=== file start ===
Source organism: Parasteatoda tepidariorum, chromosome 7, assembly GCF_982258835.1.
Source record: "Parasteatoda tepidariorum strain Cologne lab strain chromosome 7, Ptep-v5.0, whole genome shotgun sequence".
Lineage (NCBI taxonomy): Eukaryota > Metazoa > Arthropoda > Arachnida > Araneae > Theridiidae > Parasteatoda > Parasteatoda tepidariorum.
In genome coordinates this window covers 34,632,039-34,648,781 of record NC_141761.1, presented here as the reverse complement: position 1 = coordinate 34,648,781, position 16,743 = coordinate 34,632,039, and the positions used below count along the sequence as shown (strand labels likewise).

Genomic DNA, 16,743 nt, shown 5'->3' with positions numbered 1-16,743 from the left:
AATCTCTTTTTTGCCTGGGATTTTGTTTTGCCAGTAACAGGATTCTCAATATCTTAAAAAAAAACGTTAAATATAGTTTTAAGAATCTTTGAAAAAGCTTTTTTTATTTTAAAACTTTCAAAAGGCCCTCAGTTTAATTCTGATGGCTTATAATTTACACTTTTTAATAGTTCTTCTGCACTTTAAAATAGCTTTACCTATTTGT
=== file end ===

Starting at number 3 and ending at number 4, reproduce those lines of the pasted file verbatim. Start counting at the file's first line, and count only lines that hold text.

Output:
Lineage (NCBI taxonomy): Eukaryota > Metazoa > Arthropoda > Arachnida > Araneae > Theridiidae > Parasteatoda > Parasteatoda tepidariorum.
In genome coordinates this window covers 34,632,039-34,648,781 of record NC_141761.1, presented here as the reverse complement: position 1 = coordinate 34,648,781, position 16,743 = coordinate 34,632,039, and the positions used below count along the sequence as shown (strand labels likewise).